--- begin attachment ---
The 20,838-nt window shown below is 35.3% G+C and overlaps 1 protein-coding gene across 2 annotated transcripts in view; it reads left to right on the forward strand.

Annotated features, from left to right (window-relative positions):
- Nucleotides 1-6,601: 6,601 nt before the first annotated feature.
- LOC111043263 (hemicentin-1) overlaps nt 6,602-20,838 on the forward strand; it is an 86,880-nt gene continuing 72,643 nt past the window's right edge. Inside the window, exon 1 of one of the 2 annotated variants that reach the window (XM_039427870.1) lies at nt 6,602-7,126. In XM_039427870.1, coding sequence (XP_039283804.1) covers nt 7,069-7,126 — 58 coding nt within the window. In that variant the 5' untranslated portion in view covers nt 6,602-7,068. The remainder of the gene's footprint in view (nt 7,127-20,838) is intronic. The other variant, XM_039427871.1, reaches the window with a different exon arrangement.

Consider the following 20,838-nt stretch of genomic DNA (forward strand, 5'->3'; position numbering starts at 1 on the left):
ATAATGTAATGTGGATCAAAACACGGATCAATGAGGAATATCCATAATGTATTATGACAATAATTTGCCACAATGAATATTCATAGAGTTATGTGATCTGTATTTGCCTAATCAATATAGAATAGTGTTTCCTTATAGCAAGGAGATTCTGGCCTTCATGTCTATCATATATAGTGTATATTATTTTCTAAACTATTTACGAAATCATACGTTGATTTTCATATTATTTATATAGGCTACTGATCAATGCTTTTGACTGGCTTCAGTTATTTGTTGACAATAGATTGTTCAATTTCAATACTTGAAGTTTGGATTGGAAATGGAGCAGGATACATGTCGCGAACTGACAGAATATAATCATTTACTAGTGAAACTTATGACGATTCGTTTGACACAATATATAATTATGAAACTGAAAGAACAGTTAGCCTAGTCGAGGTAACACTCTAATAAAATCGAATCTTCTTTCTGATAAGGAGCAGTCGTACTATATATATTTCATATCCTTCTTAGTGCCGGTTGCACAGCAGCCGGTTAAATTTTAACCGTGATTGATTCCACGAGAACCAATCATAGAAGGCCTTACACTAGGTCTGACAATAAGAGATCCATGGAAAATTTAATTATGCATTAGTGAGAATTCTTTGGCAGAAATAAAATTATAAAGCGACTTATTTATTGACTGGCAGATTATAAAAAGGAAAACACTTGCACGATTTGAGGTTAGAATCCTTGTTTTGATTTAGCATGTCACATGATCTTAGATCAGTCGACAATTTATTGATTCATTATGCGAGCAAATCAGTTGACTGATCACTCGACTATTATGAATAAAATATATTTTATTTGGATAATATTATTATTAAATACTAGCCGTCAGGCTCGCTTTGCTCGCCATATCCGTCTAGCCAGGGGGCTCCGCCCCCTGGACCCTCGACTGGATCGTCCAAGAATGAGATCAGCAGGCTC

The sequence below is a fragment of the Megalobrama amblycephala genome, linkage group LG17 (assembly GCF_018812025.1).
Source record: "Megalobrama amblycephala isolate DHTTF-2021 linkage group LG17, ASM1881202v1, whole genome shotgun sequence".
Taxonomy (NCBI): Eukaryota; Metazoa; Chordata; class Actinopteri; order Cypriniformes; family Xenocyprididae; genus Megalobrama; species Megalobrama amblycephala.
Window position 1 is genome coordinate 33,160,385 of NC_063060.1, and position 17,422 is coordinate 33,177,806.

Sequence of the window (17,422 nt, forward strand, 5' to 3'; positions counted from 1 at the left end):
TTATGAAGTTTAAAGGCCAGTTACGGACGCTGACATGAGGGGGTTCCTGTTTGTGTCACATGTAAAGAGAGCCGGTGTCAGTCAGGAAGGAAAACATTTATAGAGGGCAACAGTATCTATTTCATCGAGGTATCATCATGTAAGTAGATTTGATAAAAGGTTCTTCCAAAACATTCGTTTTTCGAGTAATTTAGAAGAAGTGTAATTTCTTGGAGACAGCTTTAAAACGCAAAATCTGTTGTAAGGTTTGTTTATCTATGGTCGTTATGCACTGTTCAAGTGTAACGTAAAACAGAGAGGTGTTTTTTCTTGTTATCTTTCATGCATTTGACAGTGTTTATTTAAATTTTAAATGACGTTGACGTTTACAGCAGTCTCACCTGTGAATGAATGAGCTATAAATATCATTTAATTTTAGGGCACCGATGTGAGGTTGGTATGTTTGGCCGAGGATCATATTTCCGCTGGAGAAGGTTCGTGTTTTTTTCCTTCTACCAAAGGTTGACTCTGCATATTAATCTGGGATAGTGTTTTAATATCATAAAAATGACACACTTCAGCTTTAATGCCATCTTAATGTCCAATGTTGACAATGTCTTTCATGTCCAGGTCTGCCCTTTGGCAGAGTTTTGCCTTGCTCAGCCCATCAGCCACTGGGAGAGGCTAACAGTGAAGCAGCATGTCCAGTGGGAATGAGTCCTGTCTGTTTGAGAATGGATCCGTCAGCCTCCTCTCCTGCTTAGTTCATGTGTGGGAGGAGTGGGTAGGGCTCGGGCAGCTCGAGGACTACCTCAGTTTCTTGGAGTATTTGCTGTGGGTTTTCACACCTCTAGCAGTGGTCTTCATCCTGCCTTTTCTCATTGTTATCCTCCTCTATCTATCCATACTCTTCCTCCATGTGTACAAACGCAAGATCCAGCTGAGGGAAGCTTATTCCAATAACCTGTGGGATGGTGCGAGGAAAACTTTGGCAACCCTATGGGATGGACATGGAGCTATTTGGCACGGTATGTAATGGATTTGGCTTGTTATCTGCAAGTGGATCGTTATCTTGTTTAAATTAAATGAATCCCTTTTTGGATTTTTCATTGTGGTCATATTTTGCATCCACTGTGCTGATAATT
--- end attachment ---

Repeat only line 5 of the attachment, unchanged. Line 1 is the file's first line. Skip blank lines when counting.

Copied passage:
Consider the following 20,838-nt stretch of genomic DNA (forward strand, 5'->3'; position numbering starts at 1 on the left):